Communities empowered through woodland ownership

Three community groups have been given the go-ahead to purchase woodland on the National Forest Estate in order to provide benefits for local people.

The transfer of ownership is being organised under the Community Asset Transfer Scheme (CATS), which gives communities the opportunity to buy or lease land on the National Forest Estate.

The successful community groups are:

• Dronley Community Woodland: 50 ha in Dronley Wood at Auchterhouse, Angus;
• Peebles Community Trust: 6.9 ha at Eshiels Wood along the River Tweed; and
• Friends of Leadburn Community Woodland: 9.4ha at Leadburn Wood near Penicuik.

Making the announcement today, Rural Economy Secretary Fergus Ewing said:

“The Scottish Government is committed to seeing the ownership of land increasingly devolved to communities.

“Community ownership of woodlands can unlock many advantages and build stronger more resilient communities. It can also assist in local aspirations to develop new initiatives, be a base for activities and services or provide training and employment opportunities.

“I am very pleased that the National Forest Estate is continuing to support local communities through the CATS programme and wish each of the groups every success for the future.”

Dronley Community Woodland’s Chair, Mrs Shiona Baird added:

“The Board of Trustees of Dronley Community Woodland is delighted that Forest Enterprise Scotland has agreed to sell the wood to the community of Auchterhouse under the Community Asset Transfer Scheme.  Dronley Wood is well used by many people within and beyond Auchterhouse. We now have an amazing opportunity to manage and enhance the wood providing health, education and well being opportunities for many more to benefit from this much loved wood.”

Peebles Community Trust chairman, Lawrie Hayworth, said:

“The Trust is delighted to secure the long-term future management and access to the woodland for the local community.  The Trust wishes to extend its gratitude to the dedicated group of enthusiasts who have developed this project and to Forestry Enterprise Scotland who has cooperated so readily.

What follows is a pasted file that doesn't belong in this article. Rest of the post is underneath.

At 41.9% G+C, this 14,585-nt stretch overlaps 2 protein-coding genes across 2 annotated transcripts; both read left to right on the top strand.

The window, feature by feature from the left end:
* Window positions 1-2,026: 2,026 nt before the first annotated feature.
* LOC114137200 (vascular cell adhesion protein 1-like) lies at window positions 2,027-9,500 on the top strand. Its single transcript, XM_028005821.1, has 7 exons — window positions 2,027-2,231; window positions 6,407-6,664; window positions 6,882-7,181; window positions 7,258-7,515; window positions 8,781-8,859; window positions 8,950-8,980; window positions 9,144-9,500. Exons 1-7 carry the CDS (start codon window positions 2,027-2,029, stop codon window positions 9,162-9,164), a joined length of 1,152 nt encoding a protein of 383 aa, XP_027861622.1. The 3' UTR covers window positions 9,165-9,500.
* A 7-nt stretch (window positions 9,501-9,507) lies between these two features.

"Our objective is to deliver sustainable wood production while protecting and enhancing wildlife of international importance. The woodland is home to the rare currant shoot-borer moth (Lampronia capitella) which occurs nowhere else in Scotland.”

David Sales, chairman of Friends of Leadburn Community Woodland, commented:

"Friends of Leadburn Community Woodland bought land from the Forest Enterprise Scotland in 2007. Our new wood has become a popular place to walk and has wildlife interest. We are delighted that our request to extend the site has been accepted."

Communities across Scotland are showing interest in the CATS scheme with two requests approved, one currently being assessed and 25 being worked on by other community groups.

Now that the three groups have had their applications to buy approved, they have six months to work up their funding proposals to purchase the woodlands.

More information on CATS .

Notes to news editors

1. Dronley Wood: Dronley is primarily a Scots Pine woodland with a car park at the entrance and is around a mile from Kirkton of Auchterhouse. The wood is regularly used by the community for walks. The Dronley Community Woodland wish to purchase the woodland to maintain its rich and diverse environment and develop it as an educational, recreational and timber resource. The group also plan to use the woodland to help build community capacity (

2. Eshiels Wood: Peebles Community Trust’s proposal is to manage this 6.9 ha strip of woodland to improve biodiversity, resurrect coppice management skills and use the woodland to build learning in nature. The woodland is home to the rare currant shoot-borer moth (Lampronia capitella) which is found nowhere else in Scotland.  The only other known site for the moth in Scotland was lost in 1988.  Surveys undertaken in May 2018 suggest that the moth population at Eshiels is larger than previously thought, occurring in at least a dozen locations throughout the woodland. The Trust intends to protect the foodplant of the moth (old blackcurrant and redcurrant bushes), and propagate further bushes to secure its long-term future.

3. Leadburn Wood: Friends of Leadburn Community Woodland bought 44 hectares of mainly clear felled land from the Forestry Commission in 2007. The charity has planted over 6000 native trees and shrubs and created ponds in order to create a pleasant place to walk that is also good for wildlife. The new wood is open to the public. The community made request to purchase the additional 9 ha, which became available through Forest Enterprise Scotland in 2017. The new block will be used to increase the variety of walks available to visitors. Link for background information:

4. Media enquiries on the CATS programme to Steve Williams, Forest Enterprise Scotland media office 0300 067 6508.